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Open Medicine

formerly Central European Journal of Medicine

Editor-in-Chief: Darzynkiewicz, Zbigniew


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Volume 12, Issue 1

Issues

Volume 10 (2015)

Plasma free fatty acids in hyperemesis gravidarum pregnancy

Mustafa Ulubay / Mustafa Ozturk / Ozlem Ozturk / Ugur Keskin / Ulas Fidan / Erdim Sertoglu
  • Gulhane Military Medical Academy Haydarpasa Training Hospital Biochemistry Department, Ankara, Turkey
  • Other articles by this author:
  • De Gruyter OnlineGoogle Scholar
/ Hakan Aydin / Ali Yilmaz
  • Gulhane Military Medical Academy Haydarpasa Training Hospital Obstetrics and Gynecology Department, Ankara, Turkey
  • Other articles by this author:
  • De Gruyter OnlineGoogle Scholar
/ Mufit Cemal Yenen
Published Online: 2017-05-04 | DOI: https://doi.org/10.1515/med-2017-0009

Abstract

We evaluated the free fatty acids differences in plasma between hyperemesis gravidarum(HG) and healthy pregnant in first trimester pregnancy.

Objective

We aimed to compare the plasma levels of DHA, AA and EPA, between HG patients and healthy pregnant women

Design

Fifty-two pregnants were involved in the study. Twenty-six pregnants of them were HG as study group, and twenty-six pregnants were enrolled as healthy pregnant women at the similar gestational age. The saturated fatty acids C14, C15, C16, C18, C20, C22, and C24; the omega-3 fatty acids eicosapentaenoic acid, (EPA) and docosahexaenoic acid, (DHA); the omega-6 fatty acids linoleic acid, arachidonic acid (AA), and homo-gamma-linolenic acid; and the omega-9 fatty acids oleic acid, erucic acid, and nervonic acid were analysed by gas chromatography.

Results

Statistically differences was not seen between the groups with maternal age, gestational age, or plasma levels of EPA, DHA, and AA. Statistically significant difference was seen between the groups with plasma levels of C20 and C22(p<0.05). C20 was declined but C22 was rised in the HG patients.

Conclusion

EPA, DHA, or AA, which related to placental and fetal neural development are not changing from Hyperemesis gravidarum.

Keywords: EPA DHA; or AA; which related to placental and fetal neural development are not changing from Hyperemesis gravidarum

1 Introduction

Nausea and vomiting are common in pregnancy, occurring in 70–85% of all gravid women [1]. Hyperemesis gravidarum (HG) is a complication of pregnancy characterized by extreme nausea, vomiting, and dehydration in the first trimester [2, 3]. HG causes uncontrolled vomiting requiring hospitalization, severe dehydration, muscle wasting, electrolyte imbalance, ketonuria, and loss of more than 5% of the body weight [4]. HG occurs in 0.3–2.0% of pregnancies [5], differs from the common nausea and vomiting experienced during pregnancy, and often requires hospitalization. Starvation is commonly seen in patients with HG [6].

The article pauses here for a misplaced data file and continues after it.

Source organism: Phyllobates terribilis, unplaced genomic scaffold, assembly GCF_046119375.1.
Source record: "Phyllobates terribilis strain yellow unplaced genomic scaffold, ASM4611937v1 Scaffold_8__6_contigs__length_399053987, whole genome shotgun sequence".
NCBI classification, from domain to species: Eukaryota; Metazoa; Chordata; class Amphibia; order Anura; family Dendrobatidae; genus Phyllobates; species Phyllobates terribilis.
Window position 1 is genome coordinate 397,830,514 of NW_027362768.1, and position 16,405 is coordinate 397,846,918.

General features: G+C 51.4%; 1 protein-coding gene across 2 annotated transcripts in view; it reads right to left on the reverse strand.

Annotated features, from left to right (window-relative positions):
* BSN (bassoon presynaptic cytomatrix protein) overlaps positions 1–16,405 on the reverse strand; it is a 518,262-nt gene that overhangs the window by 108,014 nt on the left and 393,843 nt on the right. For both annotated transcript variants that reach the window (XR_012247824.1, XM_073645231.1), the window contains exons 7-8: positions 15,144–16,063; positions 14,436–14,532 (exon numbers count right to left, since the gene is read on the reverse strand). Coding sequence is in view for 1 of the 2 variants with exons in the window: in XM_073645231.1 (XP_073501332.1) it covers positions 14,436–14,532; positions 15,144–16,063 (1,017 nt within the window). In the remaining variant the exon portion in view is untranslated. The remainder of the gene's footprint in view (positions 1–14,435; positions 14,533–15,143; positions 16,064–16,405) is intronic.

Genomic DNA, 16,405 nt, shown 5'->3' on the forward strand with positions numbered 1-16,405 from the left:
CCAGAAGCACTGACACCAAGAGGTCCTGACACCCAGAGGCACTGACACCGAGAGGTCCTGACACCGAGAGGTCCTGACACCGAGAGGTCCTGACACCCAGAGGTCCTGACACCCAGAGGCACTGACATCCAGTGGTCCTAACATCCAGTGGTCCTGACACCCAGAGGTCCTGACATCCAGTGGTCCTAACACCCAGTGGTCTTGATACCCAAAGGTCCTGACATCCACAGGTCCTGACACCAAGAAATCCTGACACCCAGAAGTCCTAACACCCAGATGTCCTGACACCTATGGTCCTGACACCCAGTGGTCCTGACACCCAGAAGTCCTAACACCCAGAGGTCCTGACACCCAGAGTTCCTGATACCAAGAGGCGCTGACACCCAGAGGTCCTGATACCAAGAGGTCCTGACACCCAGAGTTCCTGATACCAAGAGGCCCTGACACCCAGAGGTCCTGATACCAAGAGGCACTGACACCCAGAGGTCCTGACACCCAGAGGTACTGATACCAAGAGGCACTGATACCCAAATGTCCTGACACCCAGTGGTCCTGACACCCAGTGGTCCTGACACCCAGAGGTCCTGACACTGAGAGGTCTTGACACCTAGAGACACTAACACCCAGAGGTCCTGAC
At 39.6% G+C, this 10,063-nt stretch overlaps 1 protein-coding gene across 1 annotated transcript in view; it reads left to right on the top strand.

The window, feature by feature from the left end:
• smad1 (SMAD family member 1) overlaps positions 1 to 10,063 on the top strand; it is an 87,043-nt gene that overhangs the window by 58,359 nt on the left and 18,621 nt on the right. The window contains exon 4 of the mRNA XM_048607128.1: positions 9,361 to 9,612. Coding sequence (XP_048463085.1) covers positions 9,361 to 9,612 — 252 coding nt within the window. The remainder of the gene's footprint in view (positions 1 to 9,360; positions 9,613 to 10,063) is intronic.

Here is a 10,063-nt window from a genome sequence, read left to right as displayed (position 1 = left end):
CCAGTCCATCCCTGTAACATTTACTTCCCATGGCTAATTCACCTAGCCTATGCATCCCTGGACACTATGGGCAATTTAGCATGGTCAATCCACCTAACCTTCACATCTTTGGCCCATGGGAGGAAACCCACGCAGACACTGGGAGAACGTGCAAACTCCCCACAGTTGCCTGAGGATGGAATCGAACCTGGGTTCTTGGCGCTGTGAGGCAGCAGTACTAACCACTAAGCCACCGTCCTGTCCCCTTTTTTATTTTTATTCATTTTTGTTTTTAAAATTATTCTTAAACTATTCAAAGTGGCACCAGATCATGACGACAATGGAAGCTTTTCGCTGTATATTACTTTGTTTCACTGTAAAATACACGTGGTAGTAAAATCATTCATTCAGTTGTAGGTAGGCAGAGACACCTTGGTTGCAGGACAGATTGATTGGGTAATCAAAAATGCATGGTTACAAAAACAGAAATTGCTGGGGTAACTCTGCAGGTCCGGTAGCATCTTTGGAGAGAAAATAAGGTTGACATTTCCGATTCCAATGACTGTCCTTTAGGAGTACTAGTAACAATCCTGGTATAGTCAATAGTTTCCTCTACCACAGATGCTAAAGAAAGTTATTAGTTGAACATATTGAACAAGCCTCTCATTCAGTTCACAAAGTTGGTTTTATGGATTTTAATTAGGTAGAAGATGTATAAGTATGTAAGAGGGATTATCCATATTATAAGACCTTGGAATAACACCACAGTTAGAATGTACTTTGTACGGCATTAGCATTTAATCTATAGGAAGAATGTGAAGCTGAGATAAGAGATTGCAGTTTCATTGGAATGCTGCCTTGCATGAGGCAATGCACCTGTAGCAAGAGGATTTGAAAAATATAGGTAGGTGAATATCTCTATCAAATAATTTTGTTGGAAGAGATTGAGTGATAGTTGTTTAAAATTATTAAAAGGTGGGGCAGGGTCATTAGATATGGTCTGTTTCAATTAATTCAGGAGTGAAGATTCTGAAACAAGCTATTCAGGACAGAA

Lipolysis, the removal of fatty acid chains from the glycerol to which they are bound in their storage form as triglycerides, is carried out by lipases. Fatty acids are then broken down to acetyl-CoA by means of beta oxidation inside the mitochondria. Under fasting conditions, adipose tissue initiates lipolysis and produces glycerol and free fatty acids (FFAs). The maternal liver converts these FFAs to glycerol and ketone to glucose, which can cross the placenta to maintain fetal metabolism [7]. FFAs are required as a source of energy for the development of the fetus and are used for maintaining the fluidity, permeability, and conformation of membranes; they are the precursors of prostacyclins, prostaglandins, thromboxanes, and leukotrienes [8]. Therefore, accurate measurement of plasma FFAs has important physiological and clinical implications. To understand and decrease the effects of HG-caused dehydration, muscle wasting, electrolyte imbalance, ketonuria and weight loss, we wish to evaluate which FFAs are used as an energy source in pregnant women with HG.

Essential fatty acids (EFAs), such as α-linolenic acid (ALA), linoleic acid (LA), and their long-chain derivatives, can act as energy sources, but their main functions are structural and metabolic [8]. EFAs cannot be produced by mammalian tissues because of the need for desaturase enzymes and must be acquired through dietary intake [9]. Although the human body cannot produce de novo omega-3 and omega-6 long-chain polyunsaturated fatty acids (LC-PUFAs) [10], it can desaturate and elongate them by way of other enzymes, transforming LA to arachidonic acid (AA; 20:4n-6) and ALA to docosahexaenoic acid (DHA; 22:6n-3) and eicosapentaenoic acid (EPA; 20:5n-3) [11]. All the omega-3 and omega-6 fatty acids needed by the fetus must be supplied by the mother [12].

The most biologically important omega fatty acids are omega-3 (EPA and DHA) and omega-6 (AA) [13, 14]. These mediate a number of key biological processes, including cell membrane physiology, signaling pathways, inflammation, gene regulation, and expression. They also have important functions in fetal and newborn neural development [15-17].